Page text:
About the book »

Are you tired of waiting for more?

Faith and love are put to the test in this novel of rage, art and ambition, written for our times.

Moving between the inner city and the Middle East, Paradise Now by Bristol author Jari Moate is a richly-textured quest for redemption.

Elektra is a film-maker whose day job at a call centre is killing her. When a last-ditch effort to showcase her art ends in disaster, betrayed by everyone she loves, she escapes to work on a You Tube show where identity itself is for sale, including hers. A figure from the Middle East targets her new-found notoriety in his thirst for judgement. She may be the one who holds the time-bomb to paradise, however, through the ghostly documentary of an urban boy preacher that she made in her darkest hour.

In a world of hope and broken promises, this is a pacy, intelligent quest for answers.

What people are saying »

“Nick Hornby meets George Orwell in Leo Tolstoy’s lobby during an earthquake”, this debut novel is an engrossing, well-paced read. Greenbelt Festival

A compelling writer. Bristol Evening Post

An intriguing, twisty-turny path. A great job of describing unconditional love. Bristol Review of Books

Fast, funny and ferocious. Rich Sayer, musician

A great book. Chris Paling, author


About the author »

a portrait of author Jari MoateBorn in Plymouth to Anglo-Finnish parents in the Seventies, Jari began with tank tops and thick socks. Military service in Helsinki followed by similar at the University of York added a helmet and mortar board. Some years in Brighton contributed ironic t-shirts. A stint in Paris ended in a cheap shirt from a suburb market. Following travel and work in the Middle East, Balkans, Russia, Mongolia and China, ethnic caps and robes were added. Living in Bristol’s inner city with his wife and boys has brought a collection of hoodies, sometimes worn together. He also has a t-shirt of his first novel, worn at gigs and court appearances.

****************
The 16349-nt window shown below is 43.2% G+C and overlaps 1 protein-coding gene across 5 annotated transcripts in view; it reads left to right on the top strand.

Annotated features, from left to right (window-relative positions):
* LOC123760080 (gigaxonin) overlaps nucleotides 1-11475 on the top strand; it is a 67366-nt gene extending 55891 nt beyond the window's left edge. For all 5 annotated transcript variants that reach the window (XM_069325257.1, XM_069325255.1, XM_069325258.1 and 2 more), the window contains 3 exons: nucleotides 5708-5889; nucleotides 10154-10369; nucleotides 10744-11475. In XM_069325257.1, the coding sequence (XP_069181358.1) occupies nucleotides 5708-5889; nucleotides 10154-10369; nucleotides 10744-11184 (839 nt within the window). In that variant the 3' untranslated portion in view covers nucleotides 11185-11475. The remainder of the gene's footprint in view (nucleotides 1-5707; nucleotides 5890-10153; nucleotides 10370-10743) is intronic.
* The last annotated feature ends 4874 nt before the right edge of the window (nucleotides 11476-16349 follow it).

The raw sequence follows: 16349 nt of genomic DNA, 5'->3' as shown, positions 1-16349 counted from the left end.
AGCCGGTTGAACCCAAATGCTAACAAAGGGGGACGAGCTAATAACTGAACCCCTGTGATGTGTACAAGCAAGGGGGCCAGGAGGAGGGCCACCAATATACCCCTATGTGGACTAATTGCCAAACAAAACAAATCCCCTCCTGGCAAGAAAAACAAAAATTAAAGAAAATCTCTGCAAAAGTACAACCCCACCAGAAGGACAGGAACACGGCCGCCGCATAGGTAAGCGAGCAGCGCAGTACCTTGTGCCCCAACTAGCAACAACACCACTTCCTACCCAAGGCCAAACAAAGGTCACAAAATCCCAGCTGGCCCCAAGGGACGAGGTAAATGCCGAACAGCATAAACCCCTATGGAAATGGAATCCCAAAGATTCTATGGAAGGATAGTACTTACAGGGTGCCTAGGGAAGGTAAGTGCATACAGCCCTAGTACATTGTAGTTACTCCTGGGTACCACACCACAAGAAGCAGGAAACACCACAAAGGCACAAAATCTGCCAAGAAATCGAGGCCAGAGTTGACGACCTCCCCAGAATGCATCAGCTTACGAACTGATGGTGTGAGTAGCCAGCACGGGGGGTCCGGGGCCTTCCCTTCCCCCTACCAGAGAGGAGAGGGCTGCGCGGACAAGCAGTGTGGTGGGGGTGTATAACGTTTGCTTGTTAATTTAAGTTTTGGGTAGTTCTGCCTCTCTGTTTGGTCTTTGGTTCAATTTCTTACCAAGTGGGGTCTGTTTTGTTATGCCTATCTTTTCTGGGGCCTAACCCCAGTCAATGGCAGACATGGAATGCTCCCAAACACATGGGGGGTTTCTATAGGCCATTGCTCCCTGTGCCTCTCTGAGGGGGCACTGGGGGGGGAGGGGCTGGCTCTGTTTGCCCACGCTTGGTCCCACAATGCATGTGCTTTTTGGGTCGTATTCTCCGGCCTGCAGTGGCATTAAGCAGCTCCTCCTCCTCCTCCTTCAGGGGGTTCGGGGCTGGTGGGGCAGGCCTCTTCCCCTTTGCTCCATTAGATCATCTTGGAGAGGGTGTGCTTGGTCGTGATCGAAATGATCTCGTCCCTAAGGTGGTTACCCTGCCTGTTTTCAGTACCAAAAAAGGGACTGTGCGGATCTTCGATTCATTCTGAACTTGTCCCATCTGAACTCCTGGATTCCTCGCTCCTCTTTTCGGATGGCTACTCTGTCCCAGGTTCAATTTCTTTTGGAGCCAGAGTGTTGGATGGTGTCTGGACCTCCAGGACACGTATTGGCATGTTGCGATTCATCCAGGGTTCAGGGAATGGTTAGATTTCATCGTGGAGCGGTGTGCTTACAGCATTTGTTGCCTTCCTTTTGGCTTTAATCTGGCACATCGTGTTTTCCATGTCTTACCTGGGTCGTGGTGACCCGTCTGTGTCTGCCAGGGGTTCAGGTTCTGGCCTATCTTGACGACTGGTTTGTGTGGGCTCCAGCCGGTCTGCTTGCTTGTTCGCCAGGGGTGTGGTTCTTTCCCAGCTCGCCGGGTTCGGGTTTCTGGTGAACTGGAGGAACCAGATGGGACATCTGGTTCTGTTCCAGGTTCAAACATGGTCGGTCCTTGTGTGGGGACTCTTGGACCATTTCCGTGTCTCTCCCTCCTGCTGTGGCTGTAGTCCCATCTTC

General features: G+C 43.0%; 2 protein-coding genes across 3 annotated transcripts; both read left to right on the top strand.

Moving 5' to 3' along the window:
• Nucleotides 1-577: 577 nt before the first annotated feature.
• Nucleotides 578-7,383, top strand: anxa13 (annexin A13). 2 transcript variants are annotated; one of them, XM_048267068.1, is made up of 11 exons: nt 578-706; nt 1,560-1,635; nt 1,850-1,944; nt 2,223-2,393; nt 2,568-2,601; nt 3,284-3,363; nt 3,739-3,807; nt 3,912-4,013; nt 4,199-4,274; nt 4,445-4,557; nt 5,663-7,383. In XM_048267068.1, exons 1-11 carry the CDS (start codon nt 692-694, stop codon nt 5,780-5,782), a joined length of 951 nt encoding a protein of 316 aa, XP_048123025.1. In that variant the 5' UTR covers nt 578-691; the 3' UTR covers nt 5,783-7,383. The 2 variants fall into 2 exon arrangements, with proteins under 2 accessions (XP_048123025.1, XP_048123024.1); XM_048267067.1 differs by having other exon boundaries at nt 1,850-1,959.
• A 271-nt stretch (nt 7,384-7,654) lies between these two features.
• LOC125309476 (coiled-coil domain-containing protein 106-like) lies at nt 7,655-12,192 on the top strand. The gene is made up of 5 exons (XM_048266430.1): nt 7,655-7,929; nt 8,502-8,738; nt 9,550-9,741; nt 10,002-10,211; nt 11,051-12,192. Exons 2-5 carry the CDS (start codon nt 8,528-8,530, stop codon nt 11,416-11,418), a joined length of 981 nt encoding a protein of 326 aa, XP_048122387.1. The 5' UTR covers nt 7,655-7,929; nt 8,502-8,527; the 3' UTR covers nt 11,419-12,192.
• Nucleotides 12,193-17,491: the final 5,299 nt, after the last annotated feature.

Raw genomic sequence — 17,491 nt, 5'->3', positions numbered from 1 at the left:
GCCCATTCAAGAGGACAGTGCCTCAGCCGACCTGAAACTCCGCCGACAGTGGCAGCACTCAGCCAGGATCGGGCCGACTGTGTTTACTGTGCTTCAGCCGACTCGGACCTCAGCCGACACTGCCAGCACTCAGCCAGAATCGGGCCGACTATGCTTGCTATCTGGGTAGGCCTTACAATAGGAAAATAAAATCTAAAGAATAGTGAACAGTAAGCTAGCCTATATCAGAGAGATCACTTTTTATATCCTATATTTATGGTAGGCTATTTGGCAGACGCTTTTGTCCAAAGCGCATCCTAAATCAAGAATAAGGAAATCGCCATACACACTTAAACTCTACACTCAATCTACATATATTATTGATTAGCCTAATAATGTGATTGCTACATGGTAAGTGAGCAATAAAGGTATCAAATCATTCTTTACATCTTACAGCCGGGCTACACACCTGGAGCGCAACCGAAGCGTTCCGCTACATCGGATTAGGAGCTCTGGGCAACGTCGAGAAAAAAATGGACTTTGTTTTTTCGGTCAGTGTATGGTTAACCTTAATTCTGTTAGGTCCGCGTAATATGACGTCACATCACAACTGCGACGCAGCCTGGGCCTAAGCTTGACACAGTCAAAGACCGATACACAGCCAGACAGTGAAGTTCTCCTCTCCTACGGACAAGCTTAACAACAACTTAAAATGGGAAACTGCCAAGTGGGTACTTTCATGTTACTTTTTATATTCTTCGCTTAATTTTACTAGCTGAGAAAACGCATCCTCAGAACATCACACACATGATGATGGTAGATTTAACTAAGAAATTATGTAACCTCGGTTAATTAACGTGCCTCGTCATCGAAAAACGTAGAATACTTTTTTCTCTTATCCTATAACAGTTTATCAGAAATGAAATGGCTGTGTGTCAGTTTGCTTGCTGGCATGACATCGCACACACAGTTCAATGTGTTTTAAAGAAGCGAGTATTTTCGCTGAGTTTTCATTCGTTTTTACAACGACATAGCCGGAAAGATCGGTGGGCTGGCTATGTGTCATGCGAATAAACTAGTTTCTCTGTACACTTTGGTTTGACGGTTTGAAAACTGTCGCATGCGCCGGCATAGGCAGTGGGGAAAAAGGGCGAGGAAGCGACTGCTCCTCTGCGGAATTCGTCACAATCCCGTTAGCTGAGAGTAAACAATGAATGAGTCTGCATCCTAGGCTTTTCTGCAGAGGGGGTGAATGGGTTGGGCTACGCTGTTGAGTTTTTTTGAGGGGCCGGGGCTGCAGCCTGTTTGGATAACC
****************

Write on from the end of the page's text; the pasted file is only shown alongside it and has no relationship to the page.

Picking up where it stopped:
His short story of the 2001 riots This Brick in my Hand reminded readers of Orwell and Palahniuk. (Bristol Review of Books) and he has published academically on regeneration topics.

He is also the founding Director of the Bristol Festival of Literature: Unputdownable.